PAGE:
It all started about 8 months ago.............I'd been looking for a safe woodland site to put up a mobile hide with the aim of photographing bird and animal life. Not an easy task living in the heavily populated Midlands, my last hide lasted 3 days before it was stolen! Anyway a chance conversation with a work colleague put me in contact with a local farmer who had some mature woodland on his land and was more than happy (if a little bemused by my intentions) to let me set up a feeding station and a hide etc. I honestly had no idea what I would discover along the way and that made it all the more exciting.

So I made my first recce back in mid June and decided that the best location for a feeding station would be a clearing near the edge of the woodland although the over zealous resident midge population discouraged me from setting it up for a month or two and with a Scotland trip looming my focus was elsewhere anyway.
On the way back to my car one evening, an isolated oak tree close to the woods edge caught my eye, it had a potential nest cavity on it's trunk and more promising was the white poop covering some of the bark at the entrance to the hole. So I decided to return the following day to stake out and see if it was indeed occupied. The following evening I drove down to the edge of the woodland and parked up about 60 yards from the tree and waited, and waited. An hour went by and I could just make out movement inside the cavity and see what looked like down covered chicks but no visits from any parents in that time. By now the sun was low in the sky and I was beginning to think owls but then I heard the shrill call of a male kestrel delivering food close by, seconds later the female flew into the nest cavity with a field vole.....what a result!, I'd never managed to find a kestrel nest in the past but to have one out in the relative open where I could use my car as a hide was more than I could have hoped for. Over the next week or two I made visits most evenings after work, every time maintaining a discrete distance from the nest and ensuring the car windows were all heavily screed up with camouflage to stop any unwanted reflections or movement of me inside. The importance of doing this when photographing from a car cannot be overstated enough, a lesson I learned from Paul Riddle (he of 'Owls about that then' fame) whilst photographing little owls. Birds aren't stupid, they will always know you or at least something is there no matter what you do but by doing everything you can to reduce your visibility to them and stop them seeing any movement will really help you get closer and also prevent any undue stress to whatever birds or animals you are watching.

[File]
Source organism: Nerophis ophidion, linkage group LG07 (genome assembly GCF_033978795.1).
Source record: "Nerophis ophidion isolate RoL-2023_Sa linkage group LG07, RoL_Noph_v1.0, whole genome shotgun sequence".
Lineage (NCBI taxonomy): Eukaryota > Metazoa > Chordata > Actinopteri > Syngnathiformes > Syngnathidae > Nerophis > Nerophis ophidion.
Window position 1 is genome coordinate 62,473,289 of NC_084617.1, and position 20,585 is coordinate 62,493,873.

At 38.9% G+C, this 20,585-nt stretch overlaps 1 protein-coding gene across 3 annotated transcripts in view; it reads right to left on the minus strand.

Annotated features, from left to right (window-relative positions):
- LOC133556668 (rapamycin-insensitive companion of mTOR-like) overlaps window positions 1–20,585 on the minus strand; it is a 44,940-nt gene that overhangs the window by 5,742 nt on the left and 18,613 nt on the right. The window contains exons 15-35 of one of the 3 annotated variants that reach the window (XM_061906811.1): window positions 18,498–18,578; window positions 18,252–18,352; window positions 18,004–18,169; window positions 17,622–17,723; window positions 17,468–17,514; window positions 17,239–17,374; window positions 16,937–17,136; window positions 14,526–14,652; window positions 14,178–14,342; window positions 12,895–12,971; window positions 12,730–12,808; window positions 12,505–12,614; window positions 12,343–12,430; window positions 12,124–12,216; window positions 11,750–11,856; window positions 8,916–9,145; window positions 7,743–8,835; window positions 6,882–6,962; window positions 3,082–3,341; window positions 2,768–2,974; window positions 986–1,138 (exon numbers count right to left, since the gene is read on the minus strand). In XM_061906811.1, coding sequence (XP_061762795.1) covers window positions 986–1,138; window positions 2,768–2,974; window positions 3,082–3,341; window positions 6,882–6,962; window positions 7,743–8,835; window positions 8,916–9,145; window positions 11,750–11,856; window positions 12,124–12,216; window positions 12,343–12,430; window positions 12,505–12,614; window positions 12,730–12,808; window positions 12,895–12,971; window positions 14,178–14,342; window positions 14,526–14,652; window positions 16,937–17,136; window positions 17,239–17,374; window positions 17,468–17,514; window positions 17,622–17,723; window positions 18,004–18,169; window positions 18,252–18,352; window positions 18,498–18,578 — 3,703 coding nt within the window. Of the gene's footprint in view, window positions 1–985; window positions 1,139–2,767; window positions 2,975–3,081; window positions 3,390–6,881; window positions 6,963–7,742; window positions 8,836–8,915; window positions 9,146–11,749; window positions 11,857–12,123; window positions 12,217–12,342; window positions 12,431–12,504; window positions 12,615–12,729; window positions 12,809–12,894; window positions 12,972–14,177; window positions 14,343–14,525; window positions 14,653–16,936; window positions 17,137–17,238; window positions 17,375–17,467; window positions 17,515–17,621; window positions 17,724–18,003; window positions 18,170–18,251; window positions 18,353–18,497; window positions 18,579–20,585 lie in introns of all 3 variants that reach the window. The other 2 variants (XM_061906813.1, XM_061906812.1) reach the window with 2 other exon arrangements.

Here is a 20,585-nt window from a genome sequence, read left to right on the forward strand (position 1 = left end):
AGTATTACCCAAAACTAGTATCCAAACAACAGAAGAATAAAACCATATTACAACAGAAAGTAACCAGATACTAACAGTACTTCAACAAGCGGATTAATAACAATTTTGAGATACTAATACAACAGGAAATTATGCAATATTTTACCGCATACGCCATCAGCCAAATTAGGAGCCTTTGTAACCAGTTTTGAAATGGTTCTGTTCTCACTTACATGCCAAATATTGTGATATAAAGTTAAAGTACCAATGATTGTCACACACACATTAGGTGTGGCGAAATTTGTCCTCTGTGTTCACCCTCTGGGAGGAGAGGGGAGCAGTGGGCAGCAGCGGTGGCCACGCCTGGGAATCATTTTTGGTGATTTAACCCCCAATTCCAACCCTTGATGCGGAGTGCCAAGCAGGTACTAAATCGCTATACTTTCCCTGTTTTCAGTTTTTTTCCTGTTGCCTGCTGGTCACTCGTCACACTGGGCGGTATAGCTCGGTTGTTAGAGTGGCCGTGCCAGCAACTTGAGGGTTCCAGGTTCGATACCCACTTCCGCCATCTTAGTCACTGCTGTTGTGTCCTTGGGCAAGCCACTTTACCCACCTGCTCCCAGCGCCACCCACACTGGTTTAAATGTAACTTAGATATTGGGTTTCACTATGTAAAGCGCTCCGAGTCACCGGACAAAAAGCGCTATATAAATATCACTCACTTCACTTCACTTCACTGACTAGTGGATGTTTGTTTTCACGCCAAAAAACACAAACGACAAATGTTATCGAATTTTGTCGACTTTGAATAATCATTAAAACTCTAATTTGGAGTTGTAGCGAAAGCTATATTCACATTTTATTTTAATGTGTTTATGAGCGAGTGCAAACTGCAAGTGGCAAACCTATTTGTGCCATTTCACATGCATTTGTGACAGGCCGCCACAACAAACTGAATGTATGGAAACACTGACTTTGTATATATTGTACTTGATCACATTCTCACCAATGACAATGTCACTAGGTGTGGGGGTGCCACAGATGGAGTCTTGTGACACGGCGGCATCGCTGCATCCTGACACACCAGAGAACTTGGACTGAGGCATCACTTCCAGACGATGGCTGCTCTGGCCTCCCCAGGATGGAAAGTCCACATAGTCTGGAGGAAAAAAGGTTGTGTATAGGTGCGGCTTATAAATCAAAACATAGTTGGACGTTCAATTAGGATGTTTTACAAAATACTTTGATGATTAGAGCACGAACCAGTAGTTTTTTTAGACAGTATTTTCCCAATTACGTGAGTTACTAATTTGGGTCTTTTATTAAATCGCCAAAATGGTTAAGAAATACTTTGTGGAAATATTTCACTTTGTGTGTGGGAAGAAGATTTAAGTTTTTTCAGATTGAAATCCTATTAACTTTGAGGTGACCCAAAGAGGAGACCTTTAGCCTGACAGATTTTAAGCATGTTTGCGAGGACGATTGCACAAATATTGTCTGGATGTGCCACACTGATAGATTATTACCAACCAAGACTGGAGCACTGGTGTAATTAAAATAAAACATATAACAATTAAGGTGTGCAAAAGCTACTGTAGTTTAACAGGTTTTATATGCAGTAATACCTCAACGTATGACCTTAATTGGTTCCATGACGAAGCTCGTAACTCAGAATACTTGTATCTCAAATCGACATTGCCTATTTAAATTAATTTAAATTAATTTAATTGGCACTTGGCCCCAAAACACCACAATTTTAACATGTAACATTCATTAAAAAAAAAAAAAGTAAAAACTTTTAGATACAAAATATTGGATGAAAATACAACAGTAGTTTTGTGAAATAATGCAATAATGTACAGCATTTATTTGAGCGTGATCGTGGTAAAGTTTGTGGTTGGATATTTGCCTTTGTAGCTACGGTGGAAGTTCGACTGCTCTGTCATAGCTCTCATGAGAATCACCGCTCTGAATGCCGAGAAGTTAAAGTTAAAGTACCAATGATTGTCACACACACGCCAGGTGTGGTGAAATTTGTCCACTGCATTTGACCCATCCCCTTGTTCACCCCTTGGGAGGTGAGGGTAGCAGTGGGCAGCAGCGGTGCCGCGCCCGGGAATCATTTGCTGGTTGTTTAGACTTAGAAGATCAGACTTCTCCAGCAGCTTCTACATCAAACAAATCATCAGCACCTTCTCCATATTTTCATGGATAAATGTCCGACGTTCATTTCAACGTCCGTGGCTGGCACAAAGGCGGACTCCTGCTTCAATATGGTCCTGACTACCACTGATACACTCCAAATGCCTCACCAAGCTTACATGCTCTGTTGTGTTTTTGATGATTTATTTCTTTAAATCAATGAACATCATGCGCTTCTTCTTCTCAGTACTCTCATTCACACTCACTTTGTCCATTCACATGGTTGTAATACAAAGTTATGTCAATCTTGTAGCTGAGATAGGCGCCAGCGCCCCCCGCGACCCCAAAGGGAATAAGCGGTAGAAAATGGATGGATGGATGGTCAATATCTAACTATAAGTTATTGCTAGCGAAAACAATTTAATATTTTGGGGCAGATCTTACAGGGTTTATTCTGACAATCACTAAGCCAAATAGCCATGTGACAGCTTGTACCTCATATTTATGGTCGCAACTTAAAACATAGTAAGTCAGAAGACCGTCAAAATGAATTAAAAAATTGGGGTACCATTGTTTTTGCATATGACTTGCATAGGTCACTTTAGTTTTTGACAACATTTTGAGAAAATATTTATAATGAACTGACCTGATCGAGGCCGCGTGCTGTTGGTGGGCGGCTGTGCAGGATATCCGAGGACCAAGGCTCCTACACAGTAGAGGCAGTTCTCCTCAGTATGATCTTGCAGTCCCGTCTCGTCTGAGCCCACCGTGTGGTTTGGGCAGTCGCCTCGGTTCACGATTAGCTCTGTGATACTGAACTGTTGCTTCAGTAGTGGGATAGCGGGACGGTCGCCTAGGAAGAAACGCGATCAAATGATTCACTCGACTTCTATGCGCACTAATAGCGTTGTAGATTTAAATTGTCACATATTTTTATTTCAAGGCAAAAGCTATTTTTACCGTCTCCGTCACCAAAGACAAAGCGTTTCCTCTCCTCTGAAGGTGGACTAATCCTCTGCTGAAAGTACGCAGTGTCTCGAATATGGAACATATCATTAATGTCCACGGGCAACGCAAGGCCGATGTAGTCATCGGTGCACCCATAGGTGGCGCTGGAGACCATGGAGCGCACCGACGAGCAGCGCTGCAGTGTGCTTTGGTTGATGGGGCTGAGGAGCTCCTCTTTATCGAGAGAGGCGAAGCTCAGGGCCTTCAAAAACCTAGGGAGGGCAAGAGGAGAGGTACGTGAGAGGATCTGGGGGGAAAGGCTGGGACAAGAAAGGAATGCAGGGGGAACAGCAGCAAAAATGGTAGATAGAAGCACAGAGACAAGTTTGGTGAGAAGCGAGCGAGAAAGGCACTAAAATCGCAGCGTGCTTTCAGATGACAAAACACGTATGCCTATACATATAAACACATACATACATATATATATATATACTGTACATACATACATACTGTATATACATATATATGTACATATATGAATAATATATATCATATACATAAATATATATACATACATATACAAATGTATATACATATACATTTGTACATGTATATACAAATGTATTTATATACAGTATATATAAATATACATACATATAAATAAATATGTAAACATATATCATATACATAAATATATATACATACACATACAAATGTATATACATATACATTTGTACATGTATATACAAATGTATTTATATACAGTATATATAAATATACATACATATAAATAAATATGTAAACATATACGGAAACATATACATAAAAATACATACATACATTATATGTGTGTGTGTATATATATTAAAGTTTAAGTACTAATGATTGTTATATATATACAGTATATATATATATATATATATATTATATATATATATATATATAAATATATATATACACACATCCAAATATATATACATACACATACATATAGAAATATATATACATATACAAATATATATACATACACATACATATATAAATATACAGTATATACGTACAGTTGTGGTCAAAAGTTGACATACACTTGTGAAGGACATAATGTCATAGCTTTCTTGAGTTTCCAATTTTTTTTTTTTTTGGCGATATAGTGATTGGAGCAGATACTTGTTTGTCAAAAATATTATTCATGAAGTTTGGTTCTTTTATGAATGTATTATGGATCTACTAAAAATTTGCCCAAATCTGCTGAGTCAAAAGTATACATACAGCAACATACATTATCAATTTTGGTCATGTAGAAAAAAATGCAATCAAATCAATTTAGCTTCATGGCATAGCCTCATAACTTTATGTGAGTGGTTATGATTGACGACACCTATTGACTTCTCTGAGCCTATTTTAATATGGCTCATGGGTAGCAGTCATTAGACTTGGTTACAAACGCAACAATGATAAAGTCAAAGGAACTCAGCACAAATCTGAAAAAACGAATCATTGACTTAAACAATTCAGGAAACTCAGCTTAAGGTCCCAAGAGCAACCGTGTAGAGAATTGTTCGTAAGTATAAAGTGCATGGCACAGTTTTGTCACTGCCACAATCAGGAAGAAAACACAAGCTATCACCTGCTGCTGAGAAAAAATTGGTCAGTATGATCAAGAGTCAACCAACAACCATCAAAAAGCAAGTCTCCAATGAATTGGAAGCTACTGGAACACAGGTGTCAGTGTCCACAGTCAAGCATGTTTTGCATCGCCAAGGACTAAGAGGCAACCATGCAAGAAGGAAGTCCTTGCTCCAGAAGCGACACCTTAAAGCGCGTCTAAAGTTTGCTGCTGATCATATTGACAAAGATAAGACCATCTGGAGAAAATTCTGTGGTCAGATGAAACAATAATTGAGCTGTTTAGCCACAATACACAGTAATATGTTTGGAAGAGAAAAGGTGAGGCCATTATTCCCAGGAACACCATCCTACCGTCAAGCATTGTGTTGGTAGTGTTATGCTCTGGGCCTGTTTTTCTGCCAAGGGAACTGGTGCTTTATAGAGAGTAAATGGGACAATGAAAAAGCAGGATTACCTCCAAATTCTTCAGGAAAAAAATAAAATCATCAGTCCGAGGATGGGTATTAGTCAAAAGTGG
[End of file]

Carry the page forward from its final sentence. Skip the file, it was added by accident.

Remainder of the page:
I was treated to views right inside the nest cavity where I could make out the fluffy forms of three well developed chicks. The routine was nearly always the same.........I never got to see the male (one of the pitfalls of having the tunnel vision that a camouflaged car or hide gives you), I heard him often enough when he would return close by calling the female whereby she would take off from her nearby lookout point on another tree to relieve him of his freshly killed vole and would then take it into the nest to tear up and feed to the well fed but ravenous chicks.
Although they shared the hunting between them, it was always the female who would take the food into the nest and feed the chicks, whether that is normal Kestrel behaviour I don't know. On one occasion the female was keeping watch from a nearby tree whilst the male was off hunting when she swooped down onto a vole not twenty feet from my car................ I was not expecting it so missed any chance of a photo, neither do I think was she but it just goes to prove what opportunistic creatures they are not turning down an easy meal especially if it's right under their talons. Although I missed the picture on that occasion it was nice to see that she was confident and relaxed in my presence enough to land so close to the car.
The Scotland photography trip I mentioned earlier was upon me and for the first time ever in my life I was actually reluctant to go and possibly miss the chicks fledging but go I did and was as I always am glad that I did in the end.
On return from Scotland I was back up the farm the very next day but it was clear I had indeed missed the fledging. All three had made it though! and they spent the next couple of weeks still being fed by the parents but slowly venturing further and further from their birth place until one day in the middle of July they were gone for good. Both parents also seemed to leave this area around the same time, perhaps to more suitable hunting territories but hopefully they will be back later this year to raise another family.

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